And even his widow herself feels sorrier for herself than she does for her late husband. When she is asked if her husband suffered, she replies, “Oh! Terribly! He screamed unceasingly, not for minutes but hours. For the last three days he screamed incessantly. It was unendurable. I cannot understand how I bore it; you could hear it three rooms off. Oh! What I have suffered!”
Genuine pity for Iván Ilých appears to be lacking. His legal colleagues are eager to vie for his prestigious position as a judge.
To make full sense of this story, it’s helpful to know that this was Tolstoy’s first work of fiction since he published Anna Karenina in 1877. He had once commented that he had no interest in using his fiction as a vehicle to promote his social views, yet in his later years, this is exactly what he did. He had no patience with the Russian Orthodox church. He envisioned a society based on Jesus of Nazareth’s Sermon on the Mount, a radical inversion of the ethos of revenge.
Not long after the publication of Anna Karenina, Tolstoy experienced a massive spiritual crisis. The Death of Iván Ilých was his first work fully informed by his religious conversion.
On one level, the novella is a graphic example of the horrors of nineteenth-century medical science. I was surprised to learn that in the 1880s, morphine (along with opium) was already available as a palliative. But the suffering described in the book, especially once Iván Ilých is close to death, is horrifying. Doctors, largely clueless, cast out an assortment of possible culprits, including a burst appendix and a “floating kidney.” But Iván recognizes, in his pain, that doctors are utterly helpless to save him.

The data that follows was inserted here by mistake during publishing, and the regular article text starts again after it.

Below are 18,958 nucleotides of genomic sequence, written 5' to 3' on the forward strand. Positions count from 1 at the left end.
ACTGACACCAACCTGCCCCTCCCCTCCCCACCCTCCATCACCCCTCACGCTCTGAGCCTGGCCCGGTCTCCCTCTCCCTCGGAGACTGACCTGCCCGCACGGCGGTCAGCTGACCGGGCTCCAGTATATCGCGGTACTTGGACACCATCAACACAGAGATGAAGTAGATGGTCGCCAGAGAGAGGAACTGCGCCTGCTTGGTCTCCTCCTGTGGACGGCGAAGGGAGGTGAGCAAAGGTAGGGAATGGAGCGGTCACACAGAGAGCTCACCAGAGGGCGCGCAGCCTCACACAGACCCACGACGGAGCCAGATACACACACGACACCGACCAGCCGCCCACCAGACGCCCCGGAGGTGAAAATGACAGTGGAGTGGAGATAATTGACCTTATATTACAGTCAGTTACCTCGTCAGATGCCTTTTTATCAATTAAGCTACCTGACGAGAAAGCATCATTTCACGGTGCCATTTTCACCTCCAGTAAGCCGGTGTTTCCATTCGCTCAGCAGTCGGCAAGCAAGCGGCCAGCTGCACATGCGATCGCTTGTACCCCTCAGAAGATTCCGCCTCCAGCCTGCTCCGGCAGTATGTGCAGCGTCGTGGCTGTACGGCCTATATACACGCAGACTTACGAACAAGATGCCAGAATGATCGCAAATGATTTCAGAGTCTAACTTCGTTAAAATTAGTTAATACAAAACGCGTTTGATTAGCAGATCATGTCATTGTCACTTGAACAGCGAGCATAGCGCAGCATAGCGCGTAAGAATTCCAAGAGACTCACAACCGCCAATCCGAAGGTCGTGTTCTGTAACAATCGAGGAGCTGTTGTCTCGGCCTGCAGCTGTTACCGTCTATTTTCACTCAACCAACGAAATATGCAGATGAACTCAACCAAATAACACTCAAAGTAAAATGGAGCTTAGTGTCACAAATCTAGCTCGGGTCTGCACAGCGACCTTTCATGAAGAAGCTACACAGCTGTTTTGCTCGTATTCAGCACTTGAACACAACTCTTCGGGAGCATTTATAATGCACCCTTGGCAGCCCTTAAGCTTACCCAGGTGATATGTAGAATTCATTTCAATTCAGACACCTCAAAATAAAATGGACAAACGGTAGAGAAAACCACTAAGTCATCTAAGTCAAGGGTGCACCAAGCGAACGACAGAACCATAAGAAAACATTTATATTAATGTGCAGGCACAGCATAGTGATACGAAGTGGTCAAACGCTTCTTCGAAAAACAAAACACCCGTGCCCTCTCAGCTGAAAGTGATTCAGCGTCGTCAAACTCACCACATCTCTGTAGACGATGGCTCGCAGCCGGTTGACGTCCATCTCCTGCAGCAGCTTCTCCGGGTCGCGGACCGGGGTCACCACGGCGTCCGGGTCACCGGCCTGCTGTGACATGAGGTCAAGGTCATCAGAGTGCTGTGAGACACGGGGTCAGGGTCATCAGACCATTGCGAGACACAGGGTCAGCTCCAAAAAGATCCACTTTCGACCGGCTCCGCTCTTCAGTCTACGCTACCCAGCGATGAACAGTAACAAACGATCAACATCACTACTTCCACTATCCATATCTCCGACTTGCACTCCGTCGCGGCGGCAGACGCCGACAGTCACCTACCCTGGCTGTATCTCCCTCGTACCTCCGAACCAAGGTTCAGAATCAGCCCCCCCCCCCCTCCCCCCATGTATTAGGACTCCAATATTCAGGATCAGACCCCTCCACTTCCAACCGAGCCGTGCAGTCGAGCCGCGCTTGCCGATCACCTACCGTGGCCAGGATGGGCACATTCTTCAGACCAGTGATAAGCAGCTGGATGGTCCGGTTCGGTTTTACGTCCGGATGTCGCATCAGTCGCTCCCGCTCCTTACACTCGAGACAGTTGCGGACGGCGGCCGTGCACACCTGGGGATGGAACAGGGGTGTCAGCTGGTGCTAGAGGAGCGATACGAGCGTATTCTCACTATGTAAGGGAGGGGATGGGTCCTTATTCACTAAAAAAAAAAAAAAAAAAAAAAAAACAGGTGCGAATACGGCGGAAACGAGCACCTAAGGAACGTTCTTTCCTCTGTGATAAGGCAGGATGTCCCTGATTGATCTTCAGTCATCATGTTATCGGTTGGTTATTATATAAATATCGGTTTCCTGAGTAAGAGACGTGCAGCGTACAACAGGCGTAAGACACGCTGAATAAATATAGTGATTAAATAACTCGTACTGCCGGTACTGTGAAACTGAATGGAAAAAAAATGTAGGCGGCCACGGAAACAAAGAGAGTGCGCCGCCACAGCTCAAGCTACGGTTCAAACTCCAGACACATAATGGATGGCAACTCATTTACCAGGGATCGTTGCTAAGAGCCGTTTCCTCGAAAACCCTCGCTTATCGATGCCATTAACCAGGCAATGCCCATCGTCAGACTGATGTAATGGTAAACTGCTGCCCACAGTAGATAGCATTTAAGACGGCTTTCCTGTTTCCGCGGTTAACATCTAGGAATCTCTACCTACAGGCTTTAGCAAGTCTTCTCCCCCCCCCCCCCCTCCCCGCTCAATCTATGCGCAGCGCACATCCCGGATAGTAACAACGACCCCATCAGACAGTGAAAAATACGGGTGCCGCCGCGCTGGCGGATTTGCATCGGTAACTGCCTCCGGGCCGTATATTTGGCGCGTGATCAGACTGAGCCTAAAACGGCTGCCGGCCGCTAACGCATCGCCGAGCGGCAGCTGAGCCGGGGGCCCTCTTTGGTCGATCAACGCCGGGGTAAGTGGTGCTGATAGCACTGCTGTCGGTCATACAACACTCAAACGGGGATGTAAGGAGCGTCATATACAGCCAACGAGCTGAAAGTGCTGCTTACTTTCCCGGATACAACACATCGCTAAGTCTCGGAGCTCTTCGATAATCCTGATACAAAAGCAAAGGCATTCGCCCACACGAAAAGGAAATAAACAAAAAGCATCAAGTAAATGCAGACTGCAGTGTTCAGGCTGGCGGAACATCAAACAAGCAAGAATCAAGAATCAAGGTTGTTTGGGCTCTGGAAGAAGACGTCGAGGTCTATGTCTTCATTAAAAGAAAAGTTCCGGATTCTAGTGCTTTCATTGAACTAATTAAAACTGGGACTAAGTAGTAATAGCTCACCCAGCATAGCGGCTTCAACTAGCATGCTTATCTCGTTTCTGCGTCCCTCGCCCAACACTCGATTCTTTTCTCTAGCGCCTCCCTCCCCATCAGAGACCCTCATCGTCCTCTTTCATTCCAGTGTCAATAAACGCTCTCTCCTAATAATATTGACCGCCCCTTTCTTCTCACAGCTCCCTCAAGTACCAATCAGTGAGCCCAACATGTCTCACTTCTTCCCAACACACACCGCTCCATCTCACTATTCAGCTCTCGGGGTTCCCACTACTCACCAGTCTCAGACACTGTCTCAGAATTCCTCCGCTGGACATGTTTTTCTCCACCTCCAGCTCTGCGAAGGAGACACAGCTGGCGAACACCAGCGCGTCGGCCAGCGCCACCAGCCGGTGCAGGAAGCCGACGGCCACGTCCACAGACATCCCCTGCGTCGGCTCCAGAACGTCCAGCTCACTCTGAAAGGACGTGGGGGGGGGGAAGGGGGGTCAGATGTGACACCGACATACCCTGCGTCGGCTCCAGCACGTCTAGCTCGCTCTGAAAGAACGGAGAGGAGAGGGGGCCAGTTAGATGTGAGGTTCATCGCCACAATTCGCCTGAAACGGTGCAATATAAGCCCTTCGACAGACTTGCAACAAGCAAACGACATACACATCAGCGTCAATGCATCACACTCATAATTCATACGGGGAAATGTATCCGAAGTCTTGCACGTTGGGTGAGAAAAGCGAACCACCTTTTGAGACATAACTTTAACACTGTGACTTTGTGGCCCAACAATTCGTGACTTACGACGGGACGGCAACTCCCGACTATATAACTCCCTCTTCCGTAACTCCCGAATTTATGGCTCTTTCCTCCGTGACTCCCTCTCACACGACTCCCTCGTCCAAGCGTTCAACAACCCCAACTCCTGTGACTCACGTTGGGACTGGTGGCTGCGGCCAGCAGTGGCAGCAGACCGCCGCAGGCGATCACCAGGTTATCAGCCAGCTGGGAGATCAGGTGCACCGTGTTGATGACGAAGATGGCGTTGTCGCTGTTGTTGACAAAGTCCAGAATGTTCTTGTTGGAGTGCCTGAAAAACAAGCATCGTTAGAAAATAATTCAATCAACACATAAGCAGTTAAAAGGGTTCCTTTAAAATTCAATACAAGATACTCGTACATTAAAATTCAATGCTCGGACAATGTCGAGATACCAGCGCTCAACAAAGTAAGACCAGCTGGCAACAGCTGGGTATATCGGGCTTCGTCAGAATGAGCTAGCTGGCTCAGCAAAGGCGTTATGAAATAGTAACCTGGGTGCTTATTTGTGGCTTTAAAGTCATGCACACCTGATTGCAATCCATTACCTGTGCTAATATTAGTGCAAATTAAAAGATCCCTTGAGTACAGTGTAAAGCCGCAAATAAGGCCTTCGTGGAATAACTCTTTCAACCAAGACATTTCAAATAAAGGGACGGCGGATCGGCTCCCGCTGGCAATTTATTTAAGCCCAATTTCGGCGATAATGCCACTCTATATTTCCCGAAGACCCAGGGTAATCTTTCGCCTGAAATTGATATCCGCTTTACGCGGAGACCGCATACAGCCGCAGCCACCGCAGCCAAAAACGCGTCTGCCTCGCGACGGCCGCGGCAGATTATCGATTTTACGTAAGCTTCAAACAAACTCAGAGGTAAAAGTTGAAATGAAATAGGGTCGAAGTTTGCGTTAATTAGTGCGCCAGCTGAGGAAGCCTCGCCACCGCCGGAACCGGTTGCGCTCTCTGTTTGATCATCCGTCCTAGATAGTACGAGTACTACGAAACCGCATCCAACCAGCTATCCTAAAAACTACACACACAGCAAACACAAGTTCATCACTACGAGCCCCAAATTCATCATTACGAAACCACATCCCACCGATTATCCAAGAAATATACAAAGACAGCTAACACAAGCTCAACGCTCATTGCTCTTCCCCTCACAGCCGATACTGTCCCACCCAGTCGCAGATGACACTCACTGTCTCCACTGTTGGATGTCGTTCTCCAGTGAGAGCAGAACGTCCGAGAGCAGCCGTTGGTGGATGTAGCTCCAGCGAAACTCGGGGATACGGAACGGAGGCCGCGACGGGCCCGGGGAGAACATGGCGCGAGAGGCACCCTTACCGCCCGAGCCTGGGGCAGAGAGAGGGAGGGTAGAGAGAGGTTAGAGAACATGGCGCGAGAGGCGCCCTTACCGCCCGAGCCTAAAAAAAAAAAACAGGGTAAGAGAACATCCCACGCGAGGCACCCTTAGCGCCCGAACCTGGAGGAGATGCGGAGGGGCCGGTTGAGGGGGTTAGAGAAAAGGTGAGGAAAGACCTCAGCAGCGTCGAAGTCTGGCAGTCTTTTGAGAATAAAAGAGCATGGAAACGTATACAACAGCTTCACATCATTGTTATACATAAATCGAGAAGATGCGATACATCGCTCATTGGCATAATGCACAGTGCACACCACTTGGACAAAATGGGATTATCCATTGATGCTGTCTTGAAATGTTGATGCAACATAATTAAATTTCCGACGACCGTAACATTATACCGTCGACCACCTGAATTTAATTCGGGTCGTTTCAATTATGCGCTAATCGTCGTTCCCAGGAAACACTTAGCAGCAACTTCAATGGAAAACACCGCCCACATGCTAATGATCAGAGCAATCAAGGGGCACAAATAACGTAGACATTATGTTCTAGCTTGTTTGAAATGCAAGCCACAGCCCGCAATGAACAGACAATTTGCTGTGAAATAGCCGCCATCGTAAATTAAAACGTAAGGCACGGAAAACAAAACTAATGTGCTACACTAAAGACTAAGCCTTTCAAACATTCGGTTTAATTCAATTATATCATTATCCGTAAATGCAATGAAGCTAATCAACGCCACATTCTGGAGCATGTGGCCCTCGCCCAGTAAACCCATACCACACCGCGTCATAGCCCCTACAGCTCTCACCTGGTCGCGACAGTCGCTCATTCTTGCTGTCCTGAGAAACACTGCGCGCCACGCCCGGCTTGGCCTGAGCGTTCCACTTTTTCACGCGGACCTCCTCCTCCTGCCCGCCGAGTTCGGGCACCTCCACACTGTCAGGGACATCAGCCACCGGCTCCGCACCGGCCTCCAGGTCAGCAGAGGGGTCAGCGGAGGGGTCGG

In the latter sections of the story, Gerásim, a strong, cheerful servant, appears to reflect Tolstoy’s radically pared-down interpretation of the New Testament. This very young, uneducated man has a centeredness that almost every other character in the book lacks.
Inevitably, death draws near, and Tolstoy, deep in his profoundly religious period, summons up allusions to the Book of Job: Iván Ilých “wept on account of his helplessness, his terrible loneliness, the cruelty of man, the cruelty of God, and the absence of God.”
Tolstoy, who earlier in his writing career made clear he had no interest in trying to prove his social theories through his writing, does in fact try to demonstrate a central tenet of Christian faith: In place of death there was life.